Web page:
IoT devices in the dock as DDoS stages a resurgence, but stealth and sophistication also on the rise.
Businesses are being hammered by an average of eight DDoS attack attempts per day, an increase of 35 percent compared to Q2 2017, and a massive 91 percent increase over Q1 2017, according to new figures.
The huge increase in volume is partly due to the prevalence of DDoS services online, often marketed as ‘Booters’ ‘Stressers’ and similar tools, as well as the volume of easily-compromised IoT devices, according to the researchers from Correro. One example being the Reaper botnet, which has allegedly compromised more than one million organisations all across the globe, and has been described as “more sophisticated” than Mirai and “the next cyber-hurricane”.
Russ Madley, head of VSMB & channel, Kaspersky Lab UK said: “While DDoS attacks have been a threat for many years, it’s still important that businesses take them seriously as they are one of the most popular weapons in a cyber-criminal’s arsenal. A DDoS attack can be just as damaging to a business as any other cyber-crime, especially if used as part of a bigger targeted attack. The ramifications can be far-reaching as they’re able to reach deep into a company’s internal systems. Organisations must understand that protection of the IT infrastructure requires a comprehensive approach and continuous monitoring, regardless of the company’s size or sphere of activity.”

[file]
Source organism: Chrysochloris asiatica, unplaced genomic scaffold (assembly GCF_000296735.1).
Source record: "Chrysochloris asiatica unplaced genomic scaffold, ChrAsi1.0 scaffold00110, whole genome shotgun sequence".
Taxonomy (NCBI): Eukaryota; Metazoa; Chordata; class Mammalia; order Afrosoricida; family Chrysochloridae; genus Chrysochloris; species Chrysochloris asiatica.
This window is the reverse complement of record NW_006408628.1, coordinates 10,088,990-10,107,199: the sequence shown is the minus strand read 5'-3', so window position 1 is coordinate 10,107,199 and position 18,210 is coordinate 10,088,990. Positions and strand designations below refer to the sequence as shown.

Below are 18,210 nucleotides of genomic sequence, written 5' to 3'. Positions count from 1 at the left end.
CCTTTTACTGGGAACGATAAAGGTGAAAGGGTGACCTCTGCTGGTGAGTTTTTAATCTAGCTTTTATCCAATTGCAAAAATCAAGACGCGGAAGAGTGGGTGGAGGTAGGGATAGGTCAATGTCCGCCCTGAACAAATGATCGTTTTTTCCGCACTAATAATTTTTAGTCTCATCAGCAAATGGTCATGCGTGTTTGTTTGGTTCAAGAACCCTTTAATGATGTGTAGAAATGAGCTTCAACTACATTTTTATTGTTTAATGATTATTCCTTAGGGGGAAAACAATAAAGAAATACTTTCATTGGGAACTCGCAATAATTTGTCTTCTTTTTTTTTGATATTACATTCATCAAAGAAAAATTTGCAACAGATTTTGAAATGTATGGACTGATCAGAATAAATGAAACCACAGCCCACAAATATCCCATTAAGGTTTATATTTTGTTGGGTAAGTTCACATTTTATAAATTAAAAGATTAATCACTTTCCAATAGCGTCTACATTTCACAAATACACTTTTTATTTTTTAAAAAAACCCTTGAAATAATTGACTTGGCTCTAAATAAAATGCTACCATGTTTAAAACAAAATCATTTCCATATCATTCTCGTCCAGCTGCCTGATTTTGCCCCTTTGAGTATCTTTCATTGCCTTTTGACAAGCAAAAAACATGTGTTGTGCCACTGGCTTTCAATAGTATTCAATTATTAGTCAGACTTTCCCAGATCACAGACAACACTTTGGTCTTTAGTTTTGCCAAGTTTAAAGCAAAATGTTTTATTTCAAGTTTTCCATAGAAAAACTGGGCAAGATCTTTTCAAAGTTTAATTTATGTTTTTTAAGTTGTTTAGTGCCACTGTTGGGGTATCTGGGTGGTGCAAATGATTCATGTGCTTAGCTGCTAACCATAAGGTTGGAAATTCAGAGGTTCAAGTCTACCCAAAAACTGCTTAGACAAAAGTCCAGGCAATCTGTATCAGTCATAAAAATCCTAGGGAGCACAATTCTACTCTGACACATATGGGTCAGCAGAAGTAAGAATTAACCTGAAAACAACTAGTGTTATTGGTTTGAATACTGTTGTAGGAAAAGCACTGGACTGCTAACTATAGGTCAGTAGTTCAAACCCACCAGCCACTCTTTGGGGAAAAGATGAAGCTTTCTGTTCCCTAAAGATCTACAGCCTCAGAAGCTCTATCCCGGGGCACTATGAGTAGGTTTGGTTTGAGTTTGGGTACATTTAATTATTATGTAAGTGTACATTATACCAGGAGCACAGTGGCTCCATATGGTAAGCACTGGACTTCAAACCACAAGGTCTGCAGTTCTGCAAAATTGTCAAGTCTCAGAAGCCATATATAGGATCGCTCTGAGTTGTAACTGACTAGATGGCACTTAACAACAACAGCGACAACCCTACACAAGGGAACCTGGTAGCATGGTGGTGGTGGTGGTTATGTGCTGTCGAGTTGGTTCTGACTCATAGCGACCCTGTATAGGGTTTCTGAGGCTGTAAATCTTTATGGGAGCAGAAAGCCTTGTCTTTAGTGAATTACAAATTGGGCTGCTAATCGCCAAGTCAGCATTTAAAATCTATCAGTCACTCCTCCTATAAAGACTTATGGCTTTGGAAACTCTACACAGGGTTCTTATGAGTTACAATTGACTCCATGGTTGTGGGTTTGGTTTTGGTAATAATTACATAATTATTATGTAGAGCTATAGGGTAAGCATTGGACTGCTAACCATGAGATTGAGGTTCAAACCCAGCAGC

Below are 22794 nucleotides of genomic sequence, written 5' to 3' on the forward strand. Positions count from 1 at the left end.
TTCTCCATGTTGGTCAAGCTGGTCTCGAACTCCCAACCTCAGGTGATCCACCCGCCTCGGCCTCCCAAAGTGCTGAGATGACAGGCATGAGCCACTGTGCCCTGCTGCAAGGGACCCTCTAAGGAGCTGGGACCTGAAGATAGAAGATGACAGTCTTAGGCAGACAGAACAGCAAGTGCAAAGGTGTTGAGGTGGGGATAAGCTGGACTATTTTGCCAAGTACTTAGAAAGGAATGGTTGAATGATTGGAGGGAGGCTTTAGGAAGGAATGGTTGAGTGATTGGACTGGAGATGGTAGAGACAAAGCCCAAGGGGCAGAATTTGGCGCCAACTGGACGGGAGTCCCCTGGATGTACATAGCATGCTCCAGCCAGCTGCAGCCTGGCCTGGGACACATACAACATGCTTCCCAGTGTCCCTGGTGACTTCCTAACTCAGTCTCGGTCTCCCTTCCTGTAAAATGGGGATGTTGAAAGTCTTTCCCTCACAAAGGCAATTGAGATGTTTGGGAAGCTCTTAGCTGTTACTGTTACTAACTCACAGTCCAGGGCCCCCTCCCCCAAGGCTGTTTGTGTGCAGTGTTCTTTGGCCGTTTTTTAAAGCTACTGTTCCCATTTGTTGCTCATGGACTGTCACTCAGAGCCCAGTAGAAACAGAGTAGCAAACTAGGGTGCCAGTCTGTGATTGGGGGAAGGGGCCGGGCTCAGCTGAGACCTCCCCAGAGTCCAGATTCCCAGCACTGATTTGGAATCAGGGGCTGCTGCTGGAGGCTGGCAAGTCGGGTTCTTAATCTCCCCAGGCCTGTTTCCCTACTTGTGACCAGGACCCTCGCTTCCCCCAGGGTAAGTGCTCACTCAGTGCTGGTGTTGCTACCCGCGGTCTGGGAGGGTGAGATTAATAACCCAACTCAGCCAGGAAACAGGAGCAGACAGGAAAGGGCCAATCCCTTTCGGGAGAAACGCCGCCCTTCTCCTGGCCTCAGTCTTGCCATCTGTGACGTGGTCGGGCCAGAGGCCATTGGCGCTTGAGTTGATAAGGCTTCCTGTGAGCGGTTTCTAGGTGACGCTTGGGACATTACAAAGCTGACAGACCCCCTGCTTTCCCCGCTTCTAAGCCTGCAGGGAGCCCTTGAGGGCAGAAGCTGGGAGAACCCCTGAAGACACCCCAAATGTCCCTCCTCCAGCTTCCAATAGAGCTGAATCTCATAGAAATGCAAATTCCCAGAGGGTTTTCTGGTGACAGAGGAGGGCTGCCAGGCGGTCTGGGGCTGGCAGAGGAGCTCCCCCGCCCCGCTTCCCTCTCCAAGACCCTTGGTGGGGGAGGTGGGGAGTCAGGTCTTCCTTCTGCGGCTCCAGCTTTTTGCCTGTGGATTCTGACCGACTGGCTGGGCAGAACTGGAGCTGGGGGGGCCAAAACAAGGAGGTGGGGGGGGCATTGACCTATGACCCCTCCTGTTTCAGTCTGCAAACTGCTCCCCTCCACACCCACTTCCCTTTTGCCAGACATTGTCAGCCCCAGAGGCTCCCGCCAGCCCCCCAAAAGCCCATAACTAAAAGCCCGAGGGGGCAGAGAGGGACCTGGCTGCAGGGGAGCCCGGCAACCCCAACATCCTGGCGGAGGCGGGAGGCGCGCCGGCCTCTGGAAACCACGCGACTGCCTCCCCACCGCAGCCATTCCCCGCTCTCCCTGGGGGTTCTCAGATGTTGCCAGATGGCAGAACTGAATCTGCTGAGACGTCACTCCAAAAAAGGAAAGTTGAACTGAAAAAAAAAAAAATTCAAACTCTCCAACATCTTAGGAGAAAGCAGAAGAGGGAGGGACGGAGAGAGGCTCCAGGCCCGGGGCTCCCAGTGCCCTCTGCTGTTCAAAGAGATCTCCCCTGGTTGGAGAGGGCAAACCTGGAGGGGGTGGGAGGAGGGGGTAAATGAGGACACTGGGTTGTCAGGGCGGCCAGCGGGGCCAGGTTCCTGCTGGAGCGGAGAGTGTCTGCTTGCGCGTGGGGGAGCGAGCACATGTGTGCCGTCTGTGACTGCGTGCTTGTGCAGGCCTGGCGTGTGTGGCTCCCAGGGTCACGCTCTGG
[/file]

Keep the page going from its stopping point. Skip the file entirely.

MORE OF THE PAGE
Unfortunately, while the sheer volume and scale of attacks has risen, their sophistication has too, with fifth of the DDoS attack attempts recorded during Q2 2017 deploying multiple attack vectors to pick apart victim’s defences. The researchers also pointed out that many less sophisticated DDoS attacks are designed to be a distraction and delaying tactic to tie up internal security experts and resources while a more subtle incursion is under way elsewhere.
Stephanie Weagle, VP, Corero Network Security warned that: “Sophisticated multi-vector DDoS attacks are becoming the new normal, with the potential to knock organisations of all types and sizes offline. Often lasting just a few minutes, these quick-fire attacks can be used as a smokescreen, designed not to outright deny service but to distract from an alternative motive, usually data theft and network infiltration. In order to effectively meet the challenge of this rapidly evolving threat landscape, organisations need to adopt modern DDoS defences that will provide both instantaneous visibility into DDoS events, real-time mitigation as well as long-term trend analysis to identify adaptations in the DDoS landscape.”